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Haven’t We Outgrown Old Technologies?

Dan Gay, Chief Marketing Officer
Haven’t We Outgrown Old Technologies?

With the infinite possibilities of big data, our businesses and our worlds become more sophisticated by the day. Although with each day, the most sophisticated of companies fall victim to nefarious criminals on the other side. Big names like Facebook, Ticketmaster, Yahoo, Equifax, and even US Homeland Security have all made the headlines for devastating data breaches, bringing losses to the organization and the individuals whose personal information is on the line. Across the world and across industries, we are finally learning our lesson. We are not impervious to human ego and error. And the numbers speak volumes.

According to Business Today, “Over the past five years, nearly 10 billion records have been lost, stolen or exposed, with an average of five million records compromised globally every day.” Broken down by industry, the greatest number of incidents comprise of:

  • Government: 28%
  • Retail: 21%
  • Education: 17%
  • Healthcare: 7%

Since 2013, when the Breach Level Index started tracking data breaches, 2017 marks a significant year as we’ve crossed the threshold of two billion compromised records. 2017 marks an alarming 783% increase in data theft in India as well. Charting breach incidents higher than the global average, India is a compelling case to be made for increased data protection and overall shifts in security strategy. According to James Cook, sales director South Asia, Thales Security, companies in India are suffering more because their budget is spent in the wrong places or intended to serve the endpoints at best. He continues, “We’re now at the point where we have to admit that data breaches are the new reality with over half of organizations in India suffering a breach in the last year. In this increasingly data-driven world it is therefore hugely important that organizations take steps to protect that data wherever it is created, shared or stored.”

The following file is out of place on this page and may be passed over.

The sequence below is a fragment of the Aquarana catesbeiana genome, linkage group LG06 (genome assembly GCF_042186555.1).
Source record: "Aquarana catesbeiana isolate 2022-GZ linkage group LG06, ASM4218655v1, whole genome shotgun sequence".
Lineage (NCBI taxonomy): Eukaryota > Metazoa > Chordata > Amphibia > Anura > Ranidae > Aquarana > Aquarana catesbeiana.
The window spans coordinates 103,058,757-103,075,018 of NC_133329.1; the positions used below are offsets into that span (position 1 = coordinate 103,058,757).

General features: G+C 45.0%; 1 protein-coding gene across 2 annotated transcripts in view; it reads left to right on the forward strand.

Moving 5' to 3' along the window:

Between April 2017 and January of this year, 22,000 websites were hacked in India. Of business owners surveyed, over 50% had a security breach in the past year. Even earlier this year, the government’s all-citizen inclusive biometric database, including almost every citizen’s personal data was exposed. Over a billion Indian citizens were vulnerable to identity theft and exposure of their privacy the Washington Post reported earlier this year. It just goes to show how important a “Private Key” like BlockCerts Blockchain’s 64 character key could be in the future for securing that front-end data and combined with the promise of decentralized data over the chain.

Charting breach incidents higher than the global average, India is a compelling case to be made for increased data protection and overall shifts in security strategy.TWEET THISStruggling to identify and contain the effects of these incidents, India’s infrastructure is in a million-dollar hole. They certainly have their work cut out for them, but don’t we all. In Canada, 1 in 5 businesses reported having a data breach. It’s time to think proactively and be the bigger person in the cyberspace. It is time to honor our consumers and fight for their privacy. The first place to start is with authenticating our employees, vendors and customers and sharing information over the blockchain. It’s a simple start to start storing our files and sharing our files on the blockchain and to stop sending links over email, a hacker’s paradise. With the blockchain, we finally have a fighting chance.

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Dan Gay, Chief Marketing Officer

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